60

I want to send my struct via a TcpStream. I could send String or u8, but I can not send an arbitrary struct. For example:

struct MyStruct {
    id: u8,
    data: [u8; 1024],
}

let my_struct = MyStruct { id: 0, data: [1; 1024] };
let bytes: &[u8] = convert_struct(my_struct); // how??
tcp_stream.write(bytes);

After receiving the data, I want to convert &[u8] back to MyStruct. How can I convert between these two representations?

I know Rust has a JSON module for serializing data, but I don't want to use JSON because I want to send data as fast and small as possible, so I want to no or very small overhead.

0

3 Answers 3

63

A correctly sized struct as zero-copied bytes can be done using stdlib and a generic function.

In the example below there there is a reusable function called any_as_u8_slice instead of convert_struct, since this is a utility to wrap cast and slice creation.

Note that the question asks about converting, this example creates a read-only slice, so has the advantage of not needing to copy the memory.

Heres a working example based on the question:

unsafe fn any_as_u8_slice<T: Sized>(p: &T) -> &[u8] {
    ::core::slice::from_raw_parts(
        (p as *const T) as *const u8,
        ::core::mem::size_of::<T>(),
    )
}

fn main() {
    struct MyStruct {
        id: u8,
        data: [u8; 1024],
    }
    let my_struct = MyStruct { id: 0, data: [1; 1024] };
    let bytes: &[u8] = unsafe { any_as_u8_slice(&my_struct) };
    // tcp_stream.write(bytes);
    println!("{:?}", bytes);
}

Note 1) even though 3rd party crates might be better in some cases, this is such a primitive operation that its useful to know how to do in Rust.

Note 2) at time of writing (Rust 1.15), there is no support for const functions. Once there is, it will be possible to cast into a fixed sized array instead of a slice.

Note 3) the any_as_u8_slice function is marked unsafe because any padding bytes in the struct may be uninitialized memory (giving undefined behavior). If there were a way to ensure input arguments used only structs which were #[repr(packed)], then it could be safe.

Otherwise the function is fairly safe since it prevents buffer over-run since the output is read-only, fixed number of bytes, and its lifetime is bound to the input.
If you wanted a version that returned a &mut [u8], that would be quite dangerous since modifying could easily create inconsistent/corrupt data.

7
  • What's the difference between this solution and one which uses transmutes? Is there a reason to prefer one over the other? doc.rust-lang.org/nomicon/transmutes.html Jun 21, 2018 at 2:27
  • 1
    As stated in the answer: "it prevents buffer over-run since the output is read-only, fixed number of bytes, and its lifetime is bound to the input."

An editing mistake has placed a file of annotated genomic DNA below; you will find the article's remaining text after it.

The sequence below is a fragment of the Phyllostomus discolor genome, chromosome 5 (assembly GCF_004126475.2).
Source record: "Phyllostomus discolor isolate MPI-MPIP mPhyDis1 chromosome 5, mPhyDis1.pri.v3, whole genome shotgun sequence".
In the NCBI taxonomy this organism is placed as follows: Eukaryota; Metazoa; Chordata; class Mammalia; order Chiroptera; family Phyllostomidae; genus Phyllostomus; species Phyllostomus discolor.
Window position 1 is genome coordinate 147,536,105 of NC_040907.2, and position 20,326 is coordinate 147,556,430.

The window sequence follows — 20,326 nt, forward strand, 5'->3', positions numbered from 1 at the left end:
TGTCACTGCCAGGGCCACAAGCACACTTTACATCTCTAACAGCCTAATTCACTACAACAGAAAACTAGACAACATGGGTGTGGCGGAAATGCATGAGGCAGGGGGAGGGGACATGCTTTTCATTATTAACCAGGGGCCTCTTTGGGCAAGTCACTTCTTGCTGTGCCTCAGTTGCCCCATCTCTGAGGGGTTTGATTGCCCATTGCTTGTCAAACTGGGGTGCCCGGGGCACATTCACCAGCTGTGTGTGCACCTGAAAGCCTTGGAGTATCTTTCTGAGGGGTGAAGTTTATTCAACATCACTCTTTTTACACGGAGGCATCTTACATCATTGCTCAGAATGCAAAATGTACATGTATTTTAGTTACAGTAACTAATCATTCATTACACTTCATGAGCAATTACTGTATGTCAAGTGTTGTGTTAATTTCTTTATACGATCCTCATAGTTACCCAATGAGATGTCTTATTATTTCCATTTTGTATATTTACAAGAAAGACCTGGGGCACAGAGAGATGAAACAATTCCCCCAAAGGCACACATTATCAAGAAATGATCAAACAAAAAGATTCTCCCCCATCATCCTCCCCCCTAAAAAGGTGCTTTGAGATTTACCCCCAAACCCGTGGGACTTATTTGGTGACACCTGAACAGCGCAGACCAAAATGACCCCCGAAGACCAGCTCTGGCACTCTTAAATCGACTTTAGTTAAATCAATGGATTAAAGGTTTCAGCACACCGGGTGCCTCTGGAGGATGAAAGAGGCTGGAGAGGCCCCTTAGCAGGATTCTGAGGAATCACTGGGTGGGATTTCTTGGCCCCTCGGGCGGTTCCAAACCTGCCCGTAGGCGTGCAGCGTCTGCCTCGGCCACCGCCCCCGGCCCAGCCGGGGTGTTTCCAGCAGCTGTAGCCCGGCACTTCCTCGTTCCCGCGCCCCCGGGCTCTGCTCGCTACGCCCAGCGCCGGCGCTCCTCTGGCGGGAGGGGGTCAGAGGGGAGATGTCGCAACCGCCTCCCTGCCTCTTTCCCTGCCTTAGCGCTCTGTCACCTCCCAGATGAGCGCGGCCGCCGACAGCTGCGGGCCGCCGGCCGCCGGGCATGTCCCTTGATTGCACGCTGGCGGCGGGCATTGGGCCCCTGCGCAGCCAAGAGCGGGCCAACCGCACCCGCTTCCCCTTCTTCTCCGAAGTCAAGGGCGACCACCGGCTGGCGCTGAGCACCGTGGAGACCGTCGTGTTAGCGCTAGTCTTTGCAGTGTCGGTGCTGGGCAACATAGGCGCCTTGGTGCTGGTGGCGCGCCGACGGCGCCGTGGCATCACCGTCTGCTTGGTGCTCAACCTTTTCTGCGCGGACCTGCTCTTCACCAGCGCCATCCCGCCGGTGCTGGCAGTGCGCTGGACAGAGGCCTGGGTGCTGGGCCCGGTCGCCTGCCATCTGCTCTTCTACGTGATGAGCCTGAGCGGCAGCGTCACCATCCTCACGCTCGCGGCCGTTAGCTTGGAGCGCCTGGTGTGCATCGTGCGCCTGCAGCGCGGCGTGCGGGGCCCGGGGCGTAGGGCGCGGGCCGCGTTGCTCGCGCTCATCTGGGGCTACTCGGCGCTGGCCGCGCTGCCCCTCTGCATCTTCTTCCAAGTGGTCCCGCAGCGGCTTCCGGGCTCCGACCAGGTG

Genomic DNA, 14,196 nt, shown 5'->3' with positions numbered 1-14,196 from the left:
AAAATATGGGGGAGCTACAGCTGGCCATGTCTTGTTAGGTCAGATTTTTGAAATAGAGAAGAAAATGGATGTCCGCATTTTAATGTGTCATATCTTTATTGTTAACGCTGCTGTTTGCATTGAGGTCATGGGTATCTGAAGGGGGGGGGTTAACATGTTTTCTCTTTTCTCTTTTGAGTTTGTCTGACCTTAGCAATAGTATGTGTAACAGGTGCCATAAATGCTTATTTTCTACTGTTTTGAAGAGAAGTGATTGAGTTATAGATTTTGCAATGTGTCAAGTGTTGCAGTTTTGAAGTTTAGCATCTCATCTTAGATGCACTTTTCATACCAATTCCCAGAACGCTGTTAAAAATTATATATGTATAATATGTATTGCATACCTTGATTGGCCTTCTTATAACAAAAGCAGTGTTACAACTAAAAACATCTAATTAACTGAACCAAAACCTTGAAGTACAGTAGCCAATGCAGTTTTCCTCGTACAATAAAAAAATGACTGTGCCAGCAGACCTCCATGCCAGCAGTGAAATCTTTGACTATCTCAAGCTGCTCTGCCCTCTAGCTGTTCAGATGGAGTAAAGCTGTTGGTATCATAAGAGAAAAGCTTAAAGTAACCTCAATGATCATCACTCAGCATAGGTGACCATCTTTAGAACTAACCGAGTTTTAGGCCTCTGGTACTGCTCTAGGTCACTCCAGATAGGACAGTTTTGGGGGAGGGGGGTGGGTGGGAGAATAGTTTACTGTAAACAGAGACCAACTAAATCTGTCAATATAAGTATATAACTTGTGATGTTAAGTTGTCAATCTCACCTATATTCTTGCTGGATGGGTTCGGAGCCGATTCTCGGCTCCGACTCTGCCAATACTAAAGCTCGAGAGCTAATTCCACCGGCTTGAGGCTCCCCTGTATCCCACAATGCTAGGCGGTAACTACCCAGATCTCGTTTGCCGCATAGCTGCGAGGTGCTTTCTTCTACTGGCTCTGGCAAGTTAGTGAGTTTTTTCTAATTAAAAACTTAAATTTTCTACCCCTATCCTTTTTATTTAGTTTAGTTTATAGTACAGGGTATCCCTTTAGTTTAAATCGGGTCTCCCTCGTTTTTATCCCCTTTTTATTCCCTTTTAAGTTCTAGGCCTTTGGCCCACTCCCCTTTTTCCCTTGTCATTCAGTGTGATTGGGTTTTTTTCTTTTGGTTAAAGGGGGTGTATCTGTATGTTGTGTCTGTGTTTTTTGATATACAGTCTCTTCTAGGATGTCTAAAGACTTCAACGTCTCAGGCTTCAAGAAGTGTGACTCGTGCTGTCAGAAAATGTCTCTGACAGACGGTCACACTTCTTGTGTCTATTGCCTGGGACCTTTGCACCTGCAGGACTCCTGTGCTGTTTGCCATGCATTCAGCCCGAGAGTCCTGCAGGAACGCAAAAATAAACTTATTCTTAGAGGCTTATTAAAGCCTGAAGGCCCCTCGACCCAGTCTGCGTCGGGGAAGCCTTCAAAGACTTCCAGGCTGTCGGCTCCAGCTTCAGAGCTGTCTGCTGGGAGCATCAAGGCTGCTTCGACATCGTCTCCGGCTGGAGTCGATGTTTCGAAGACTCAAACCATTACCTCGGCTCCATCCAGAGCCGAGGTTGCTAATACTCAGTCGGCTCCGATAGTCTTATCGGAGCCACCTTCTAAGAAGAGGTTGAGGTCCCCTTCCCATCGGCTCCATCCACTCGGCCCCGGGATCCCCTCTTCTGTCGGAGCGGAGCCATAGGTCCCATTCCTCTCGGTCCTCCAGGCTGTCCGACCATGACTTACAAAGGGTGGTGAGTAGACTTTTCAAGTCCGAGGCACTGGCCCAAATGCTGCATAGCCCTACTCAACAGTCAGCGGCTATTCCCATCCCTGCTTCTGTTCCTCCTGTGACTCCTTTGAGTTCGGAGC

– ideasman42
    Jun 21, 2018 at 9:44
  • 19
    Is there a way to go in the opposite direction, i.e. convert the bytes back to the struct?
    – Lev
    Dec 6, 2018 at 7:10
  • 5
    @Lev let s: MyStruct = unsafe { std::mem::transmute(*bytes) };
    – d9ngle
    Sep 9, 2021 at 13:48
  • Amazing answer, thanks! Only one comment on Note 3: the function is unsafe because you are using an arbitrary piece of memory to build a slice (that's why from_raw_parts is unsafe), not because of the padding bytes. When you have the byte array, padding bytes are just normal bytes and when you have the struct, they are not accessible at all.
    – ASLLOP
    Nov 8, 2021 at 12:38
31

(Shamelessly stolen and adapted from Renato Zannon's comment on a similar question)

Perhaps a solution like bincode would suit your case? Here's a working excerpt:

Cargo.toml

[package]
name = "foo"
version = "0.1.0"
authors = ["An Devloper <[email protected]>"]
edition = "2018"

[dependencies]
bincode = "1.0"
serde = { version = "1.0", features = ["derive"] }

main.rs

use serde::{Deserialize, Serialize};
use std::fs::File;

#[derive(Serialize, Deserialize)]
struct A {
    id: i8,
    key: i16,
    name: String,
    values: Vec<String>,
}

fn main() {
    let a = A {
        id: 42,
        key: 1337,
        name: "Hello world".to_string(),
        values: vec!["alpha".to_string(), "beta".to_string()],
    };

    // Encode to something implementing `Write`
    let mut f = File::create("/tmp/output.bin").unwrap();
    bincode::serialize_into(&mut f, &a).unwrap();

    // Or just to a buffer
    let bytes = bincode::serialize(&a).unwrap();
    println!("{:?}", bytes);
}

You would then be able to send the bytes wherever you want. I assume you are already aware of the issues with naively sending bytes around (like potential endianness issues or versioning), but I'll mention them just in case ^_^.

3
  • 10
    Worth noting that this isn't a direct conversion, while the encoding/decoding uses a binary format, this is not simply accessing the struct's memory (which may be seen as both a good and a bad thing) depending on what you want, it's performing some conversions. Bincode also does endian conversion for example.
    – ideasman42
    Feb 19, 2017 at 0:56
  • 2
    Use bincode when you don't care about performance. reddit.com/r/rust/comments/eg9cfm/… Oct 12, 2022 at 10:52
  • This requires you to have your struct derive the Serialize trait, so it's not always possible for structs not defined in your crate.
    – jaques-sam
    Jun 27, 2023 at 10:37
6

You can use the bytemuck crate to do it safely:

#[derive(bytemuck::NoUninit, Clone, Copy)]
#[repr(C)]
struct MyStruct {
    id: u8,
    data: [u8; 1024],
}

let my_struct = MyStruct { id: 0, data: [1; 1024] };
let bytes: &[u8] = bytemuck::bytes_of(&my_struct);
tcp_stream.write(bytes);

Note this requires the struct to be Copy and #[repr(C)] or #[repr(transparent)].

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